# Tuesday, 25 May 2010
When I started out in this industry (and I'm in my fourth decade of being paid to program) there was a definite culture of rudeness within it. Smart people weren't just allowed to be rude to not-so-smart people, it was expected. Being rude to others was how you proved you were smart, whether it was with a cutting insult thought up on your feet, or with a cruel proof of just where they had gone wrong. As a group we were especially fond of insulting those who weren't developers with brilliantly disguised insults they couldn't understand, or so the theory went. Who hasn't heard someone refer to "error codes" like PEBCAK or ID-ten-T?

But over the last generation or so I've noticed a switch. I hear the chair, keyboard thing still, but only self-referentially. That is after someone has asked for help, perhaps with a starting position of "I have found a bug in Windows", and then sorted it all out and realized they were doing something wrong, they may say "well it turns out the problem was between the chair and the keyboard after all, eh?". When I interview developers for a job at my firm, I ask about working with non developers (testers, technical writers, users, project managers) and I need to see (not just be told about) respect and interest for those people and those jobs.

Now not everyone feels that way. Meredith Levinson asks if there is a still a place for the "I'm smart, I don't need soft skills" geek pride of old. Commenters point out that speaking truth to power is important, and those who won't be rude sometimes don't do it. David Starr talks about how to tell someone that a thoughtless habit, like always coming late to meetings, is bothering you. I would skip the praise sandwich, but I support the idea of pointing out the consequences of something another person may have thought had none. Interestingly, Susanne Biro points out how people who are actively interested in learning soft or social skills can still be blundering about doing very rude things, apparently unaware.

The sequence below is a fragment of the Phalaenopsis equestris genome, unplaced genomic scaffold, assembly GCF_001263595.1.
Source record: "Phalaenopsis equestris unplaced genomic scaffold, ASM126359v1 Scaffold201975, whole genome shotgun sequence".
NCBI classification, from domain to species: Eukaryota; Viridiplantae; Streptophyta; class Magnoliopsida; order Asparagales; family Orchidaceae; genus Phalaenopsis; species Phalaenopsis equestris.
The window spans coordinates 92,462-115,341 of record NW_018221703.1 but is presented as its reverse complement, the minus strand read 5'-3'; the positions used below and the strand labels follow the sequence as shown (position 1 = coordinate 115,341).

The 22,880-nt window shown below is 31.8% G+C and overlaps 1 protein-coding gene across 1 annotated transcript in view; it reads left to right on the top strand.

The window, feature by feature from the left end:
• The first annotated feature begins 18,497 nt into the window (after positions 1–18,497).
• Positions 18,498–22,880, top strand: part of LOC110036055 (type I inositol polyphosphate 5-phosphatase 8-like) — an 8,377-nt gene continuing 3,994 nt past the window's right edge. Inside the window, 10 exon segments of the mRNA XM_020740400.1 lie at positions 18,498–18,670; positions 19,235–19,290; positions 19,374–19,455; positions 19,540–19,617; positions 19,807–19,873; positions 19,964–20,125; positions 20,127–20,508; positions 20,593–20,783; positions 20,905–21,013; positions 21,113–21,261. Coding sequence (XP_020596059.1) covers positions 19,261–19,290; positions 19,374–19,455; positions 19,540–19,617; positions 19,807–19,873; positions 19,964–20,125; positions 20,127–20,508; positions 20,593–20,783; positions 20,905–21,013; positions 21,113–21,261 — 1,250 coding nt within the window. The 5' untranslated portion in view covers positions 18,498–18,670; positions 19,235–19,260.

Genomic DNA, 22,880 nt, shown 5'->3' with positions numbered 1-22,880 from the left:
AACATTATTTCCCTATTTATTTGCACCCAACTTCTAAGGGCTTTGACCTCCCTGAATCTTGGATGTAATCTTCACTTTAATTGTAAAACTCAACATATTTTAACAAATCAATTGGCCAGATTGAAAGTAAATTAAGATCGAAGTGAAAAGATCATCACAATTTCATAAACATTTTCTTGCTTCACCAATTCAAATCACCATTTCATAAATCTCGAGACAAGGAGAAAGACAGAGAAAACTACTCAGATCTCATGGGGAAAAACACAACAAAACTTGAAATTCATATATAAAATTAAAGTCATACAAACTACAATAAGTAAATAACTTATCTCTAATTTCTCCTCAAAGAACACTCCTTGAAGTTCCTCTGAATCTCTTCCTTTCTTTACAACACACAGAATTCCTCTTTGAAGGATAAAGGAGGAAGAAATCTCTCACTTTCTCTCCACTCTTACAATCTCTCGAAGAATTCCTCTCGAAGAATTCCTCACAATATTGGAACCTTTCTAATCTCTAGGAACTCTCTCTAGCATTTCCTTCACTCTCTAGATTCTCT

I think in the end it's not that our industry has changed much. It's that people who are just starting out in it are often a bit rude. OK, sometimes they're very rude. But as they gain technical skill, many of them also gain the ability to take others into account and to work in teams. Those people get promoted. So now, hanging out with decision makers, with people who are allowed to represent their companies in public, with people who get paid to help other people get better, I mostly meet polite and interesting geeks. The rude ones probably still exist -- I just don't run into them very often. Which group would you rather be in?

Kate

Tuesday, 25 May 2010 08:02:37 (Eastern Daylight Time, UTC-04:00)  #    Comments [3]
Wednesday, 02 June 2010 12:54:35 (Eastern Daylight Time, UTC-04:00)
Brilliantly said. I do believe the interwebs still hold a prominent, old-new (:) ) example of the former generation. One that gets a kick several times a day of bashing around curious commenters on his blog.
Wednesday, 02 June 2010 18:02:31 (Eastern Daylight Time, UTC-04:00)
Isn't his privately owned blog publicized ? "a kick several times a day" as you said also means an example for Kate's article of rude behaviors. I supposed this shows sort or a full-blown rudeness along with (I definitely believe) many impolite, not-nice-to-hear comments toward "the one" until he's gone!
Also, your privately own blog MUST illegally hide "something" because your blog is filled with so much information that you are going to single out an individual with tiny posts. This makes me think!

Back to the article, I like Ms Gregory's views about insults and rude behaviors in the industry, best! Thanks
Chenga Vishna
Saturday, 05 June 2010 20:28:02 (Eastern Daylight Time, UTC-04:00)
Always a fascinating paradox. Is it rude to call someone rude? Generally if it is a specific person, I say yes. I allow for two exemptions. First, you can tell someone you thought they were rude *to* *you* as long as you do so politely. This might involve waiting until there are less people around. Second, you can tell someone they were rude to someone else as long as it is huge intense horrible rudeness with a consequence, like it leaves the target upset for days. This is stuff like objecting to racist humour or an abusive boss who makes other employees cry. That's about it. Well, I suppose parents can tell their own children (and etiquette teachers can tell their students) in a polite way.

So here we have one commenter calling we-all-know-who rude, and a second commenter calling the first rude. Anyone who wants to step up and say "hey! it's rude to call someone else rude!" will fall into the paradox. I do feel that caring enough about politeness to notice when others lack it will eventually lead to having more of it yourself. And that's about all I dare say on the subject.

Kate
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